Post Premium: Our best stories for the week of April 27 – May 3

It’s hard to imagine a greater disruption to life as we know it than the coronavirus. It has us working from home, working in a more dangerous environment or not working at all.

But the crisis is compounded in Weld County, where an oil and gas price war has devastated the industry that powers restaurants and hotels, charities, local governments and school systems.

Today, reporters John Aguilar and Judith Kohler check in with Weld County workers who have been laid off or seen a drop in work, and they look at the wider community impact to come.

— Cindi Andrews, senior editor

Colorado’s oil and gas country – and its people – suffer from twin hits to industry

RELATED: New oil and gas permits in Colorado plunge by 96% in April from a year earlier

Meet the Children’s Hospital Colorado doctor who fought off coronavirus and returned to the front lines

Dr. Matthew Harris, 38, is the pediatric emergency medical attending physician at Children’s Hospital in Aurora and a supervising emergency room doctor. He is a husband and the father of 5-year-old twins. He eats well, exercises and easily manages his mild asthma. He had not used a sick day in two years.

But in the early stages of the coronavirus pandemic, with fewer than 100 confirmed cases of COVID-19 in Colorado, Harris learned he had COVID-19. Read more from Kyle Frederickson.

RELATED: Are you a Colorado hospital worker? Tell us about your experience with coronavirus. 

More than one in five cases in Colorado are related to residential facilities

More than one in five known cases of the new coronavirus in Colorado are related to housing for older people or those with disabilities, with additional outbreaks at food processing facilities and correctional facilities. Read more from Meg Wingerter.

RELATED: 238 inmates test positive for coronavirus at Sterling prison, the largest known outbreak in Colorado

Metro district board candidates face election challenges because of coronavirus restrictions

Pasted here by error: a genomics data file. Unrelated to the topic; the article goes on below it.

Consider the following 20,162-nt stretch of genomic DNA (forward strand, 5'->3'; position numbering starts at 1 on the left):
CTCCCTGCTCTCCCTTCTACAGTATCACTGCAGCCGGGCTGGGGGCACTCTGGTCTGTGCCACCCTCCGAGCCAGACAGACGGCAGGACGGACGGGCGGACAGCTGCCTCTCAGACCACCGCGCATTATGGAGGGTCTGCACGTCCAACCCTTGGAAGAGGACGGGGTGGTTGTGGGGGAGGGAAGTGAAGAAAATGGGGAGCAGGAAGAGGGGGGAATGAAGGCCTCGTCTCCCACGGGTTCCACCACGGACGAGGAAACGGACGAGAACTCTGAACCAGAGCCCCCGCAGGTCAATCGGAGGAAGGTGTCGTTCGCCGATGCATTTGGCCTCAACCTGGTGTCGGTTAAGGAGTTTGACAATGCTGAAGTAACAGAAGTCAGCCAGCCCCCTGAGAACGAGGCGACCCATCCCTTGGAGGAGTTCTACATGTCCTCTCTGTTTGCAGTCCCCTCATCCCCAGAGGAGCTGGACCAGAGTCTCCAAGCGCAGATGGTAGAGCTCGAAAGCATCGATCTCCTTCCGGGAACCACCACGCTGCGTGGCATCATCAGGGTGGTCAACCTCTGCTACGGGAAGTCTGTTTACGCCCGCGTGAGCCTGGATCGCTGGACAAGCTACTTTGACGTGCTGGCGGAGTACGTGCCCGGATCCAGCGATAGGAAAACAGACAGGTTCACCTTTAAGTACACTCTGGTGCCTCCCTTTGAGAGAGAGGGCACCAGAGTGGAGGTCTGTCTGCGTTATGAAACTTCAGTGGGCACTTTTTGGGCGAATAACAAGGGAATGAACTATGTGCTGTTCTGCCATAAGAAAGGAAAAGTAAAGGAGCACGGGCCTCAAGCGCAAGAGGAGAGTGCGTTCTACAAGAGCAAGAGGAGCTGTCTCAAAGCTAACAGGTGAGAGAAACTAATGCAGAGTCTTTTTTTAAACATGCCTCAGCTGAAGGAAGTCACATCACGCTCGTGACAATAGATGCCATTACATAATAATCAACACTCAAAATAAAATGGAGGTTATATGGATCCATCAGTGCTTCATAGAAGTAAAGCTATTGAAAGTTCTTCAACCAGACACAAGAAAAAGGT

It’s unclear just how many metro district seats are up for grabs Tuesday and how many are being challenged by residents who live there. But some residents say they chose to run after reading Denver Post stories that detailed the inner workings of metro districts, including how developers work both sides of financial deals. Read the latest in our Debt & Democracy series from David Migoya.

RELATED: Metro districts and developers create billions in debt, leaving homeowners with soaring tax bills

Pandemic sucking the economic life out of several Colorado counties, hitting tourism spots especially hard

Just as the novel coronavirus hits people in different ways, the job losses the pandemic have inflicted are not evenly distributed in Colorado, ranging from Great Depression-era dislocations in some counties to relatively manageable declines in others. Business reporter Aldo Svaldi takes a deep dive on how different Coloardo counties are faring.

RELATED: Governor says you still shouldn’t go to the mountains during new “safer at home” phase — The Know Outdoors

Colorado mountain lions hit with new hunting plan as people spread

Among the world’s most elusive predators, mountain lions join black bears in Colorado as the last surviving large carnivores, eating mostly elk and deer. These solitary cats weigh up to 150 pounds, run as fast as 50 mph and can leap 40 feet.

But, they face an uncertain future under a new state plan to let hunters kill up to 15% a year across western Colorado, and more near subdivisions — rankling animal rights advocates who favor a live-and-let-live approach to wildlife. Read more from Bruce Finley.

+ “The differences between the haves and have-nots:” Latino students disproportionately lack internet access

+ Colorado’s Muslims forgo community gatherings as they observe Ramadan amid a pandemic

+ 93% of CSU students living in dorms have gone home. Here’s what it’s like being one of the few remaining.

+ What does May 8 look like for the Denver Nuggets as the NBA tries to get back to work?

+ Gov. Jared Polis outlines state efforts to increase coronavirus testing

+ Development manger settles bid-rigging accusations in Denver convention center expansion

+ Denver scientist leads discovery of new, bizarre mammal species that walked with dinosaurs 66 million years ago

+ Denver sheriff’s deputy fired after lying about missing AR-15 rifle

+ Where to buy local flowers for your mother, your neighbor or yourself — The Know

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